Jesuit Mission Priority Examen Results Released

Father McCarthy, S.J., vice president of mission integration and planning, sent a university-wide email with the results of the Jesuit Mission Priority Examen (Courtesy of Twitter).

Father McCarthy, S.J., vice president of mission integration and planning, sent a university-wide email with the results of the Jesuit Mission Priority Examen (Courtesy of Twitter).

By Theresa Schliep

Father McCarthy, S.J., vice president of mission integration and planning, sent a university-wide email with the results of the Jesuit Mission Priority Examen (Courtesy of Twitter).

Fr. Michael McCarthy, S.J., vice president of Mission Integration and Planning, released the Mission Priority Examen Self-Study and the Association of Jesuit Colleges and Universities (AJCU) Visiting Team Report. The Mission Priority Examen is completed by all 28 Jesuit universities to “reflect on how they are doing as a Jesuit university,” according to McCarthy.

The Visiting Team Report recommended the Society of Jesus reaffirm its relationship with Fordham, which it did, according to an email from McCarthy to the university community.

The Self Study report spans over 40 pages, while the Visiting Team Report extends to over ten. They cover the university’s mission as a Jesuit institution and how it interacts with facets of university life, such as campus culture, academics, and service.

“Fordham University aims to be the model urban Jesuit university of the 21st century,” reads the report.
The process started in 2016 when Fr. Joseph M. McShane, S.J., president of the university, appointed a Mission Priority Steering Committee of 10 members. The committee’s responsibility was to create a report on the university. McShane said the study should be based on AJCU standards.

The report used seven characteristics to evaluate the university: leadership commitment to the university, academic life, a Jesuit catholic campus culture, service, service to the local church, Jesuit presence and integrity.

Through these characteristics, the examen developed four priorities. First, the examen proposed that the university outline a “much more comprehensive and strategic plan” for ensuring that faculty, staff and board members understand Fordham’s Jesuit Catholic mission. Second, it recommended the university incorporate diversity more into its mission and identity. Third, expanding the influence of Jesuits in the Fordham community. Fourth, it encourages improving the programs in service learning.

In reference to the second point, McCarthy said diversity is a part of Fordham’s Jesuit Catholic identity.

“In making a strong connection between mission/identity and diversity, we are insisting that we NOT think: ‘Fordham strives for diversity, even though it is a Jesuit, Catholic university,’ but ‘Fordham strives for diversity BECAUSE it’s a Jesuit, Catholic university.’”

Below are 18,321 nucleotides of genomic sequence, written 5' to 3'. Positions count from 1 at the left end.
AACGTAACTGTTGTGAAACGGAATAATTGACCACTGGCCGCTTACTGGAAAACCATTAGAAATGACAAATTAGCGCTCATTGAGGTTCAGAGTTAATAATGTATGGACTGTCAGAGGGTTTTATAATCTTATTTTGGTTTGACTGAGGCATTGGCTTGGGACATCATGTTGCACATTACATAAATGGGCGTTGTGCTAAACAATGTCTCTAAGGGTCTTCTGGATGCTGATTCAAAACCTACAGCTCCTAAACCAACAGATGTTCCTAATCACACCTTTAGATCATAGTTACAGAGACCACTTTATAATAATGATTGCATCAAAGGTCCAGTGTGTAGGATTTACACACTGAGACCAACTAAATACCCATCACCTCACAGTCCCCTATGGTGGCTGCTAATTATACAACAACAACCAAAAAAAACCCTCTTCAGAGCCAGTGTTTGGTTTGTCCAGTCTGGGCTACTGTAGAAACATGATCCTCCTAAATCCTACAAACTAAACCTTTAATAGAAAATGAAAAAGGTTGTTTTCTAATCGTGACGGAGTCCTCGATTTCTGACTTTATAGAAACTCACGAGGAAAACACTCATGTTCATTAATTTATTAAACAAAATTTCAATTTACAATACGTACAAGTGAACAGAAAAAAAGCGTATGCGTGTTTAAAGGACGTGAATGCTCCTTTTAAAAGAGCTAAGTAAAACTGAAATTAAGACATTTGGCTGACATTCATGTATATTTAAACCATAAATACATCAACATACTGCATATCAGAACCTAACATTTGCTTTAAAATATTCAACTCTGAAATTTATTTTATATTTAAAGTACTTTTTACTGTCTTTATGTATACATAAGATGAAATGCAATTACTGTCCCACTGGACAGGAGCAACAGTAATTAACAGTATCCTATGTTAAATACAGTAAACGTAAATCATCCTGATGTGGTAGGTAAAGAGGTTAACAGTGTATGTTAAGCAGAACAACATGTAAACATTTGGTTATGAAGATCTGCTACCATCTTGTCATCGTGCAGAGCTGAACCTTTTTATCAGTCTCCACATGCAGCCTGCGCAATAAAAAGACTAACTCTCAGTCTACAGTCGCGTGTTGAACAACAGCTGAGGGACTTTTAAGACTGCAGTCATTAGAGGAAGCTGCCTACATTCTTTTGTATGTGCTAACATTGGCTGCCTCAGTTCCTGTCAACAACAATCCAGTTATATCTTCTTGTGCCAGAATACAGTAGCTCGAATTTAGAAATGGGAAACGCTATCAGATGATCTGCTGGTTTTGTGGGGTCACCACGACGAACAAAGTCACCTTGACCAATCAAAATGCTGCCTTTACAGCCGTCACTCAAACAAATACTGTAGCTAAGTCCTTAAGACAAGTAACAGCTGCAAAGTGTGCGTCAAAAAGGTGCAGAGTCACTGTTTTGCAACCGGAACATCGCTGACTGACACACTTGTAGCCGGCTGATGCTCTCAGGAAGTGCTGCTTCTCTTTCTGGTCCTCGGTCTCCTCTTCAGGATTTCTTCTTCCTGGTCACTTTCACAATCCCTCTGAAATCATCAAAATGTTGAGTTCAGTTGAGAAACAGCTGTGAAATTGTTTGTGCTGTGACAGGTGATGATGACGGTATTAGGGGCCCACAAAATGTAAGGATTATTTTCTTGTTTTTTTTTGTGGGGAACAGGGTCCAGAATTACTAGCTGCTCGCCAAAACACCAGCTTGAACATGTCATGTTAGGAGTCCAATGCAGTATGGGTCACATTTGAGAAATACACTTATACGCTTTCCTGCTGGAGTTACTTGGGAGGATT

In reference to the fourth point, McCarthy said the service learning program is “relatively small” in comparison to other Jesuit universities.
“The Mission Priority Examen helped us realize that we need to be better in this area,” said McCarthy.

There is a Faculty Task Force, as a result, studying and making recommendations to service learning at Fordham.

“At its best, service learning expands the walls of the classroom, gives students a much deeper encounter with either the communities of the Bronx or those in Manhattan, and gives them an opportunity to make a useful contribution to members of the community,” said McCarthy.

According to the AJCU visiting team, their report was largely complementary to the self report, and both arrived to the same conclusion.

“In many ways, the authors of the self-study have done our work for us, we thus are happy to accompany a journey already undertaken, sharing our observations in a collegial spirit,” read the report.

The Visiting Team Report came to its conclusions through a series of on-campus conversations with Fordham University faculty, staff, students, senior administration and trustees in the Spring.

The Steering Committee met regularly to create its self-study and met with 13 focus groups. They included undergraduates at Rose Hill and Lincoln Center, graduate students, faculty and deans.

The Steering Committee found itself within a national climate that permeated the university environment.

“As we carried out the work of the Mission Priority Examen, we found ourselves in the context of our own troubling reality: a national election whose campaigns and outcomes revealed severe cultural divisions within the country,” read the report. “In addition to larger social tension, we also find ourselves in a context of higher education that is often contentious and full of many fears.”

The Steering Committee was comprised of eight staff and faculty members from the university.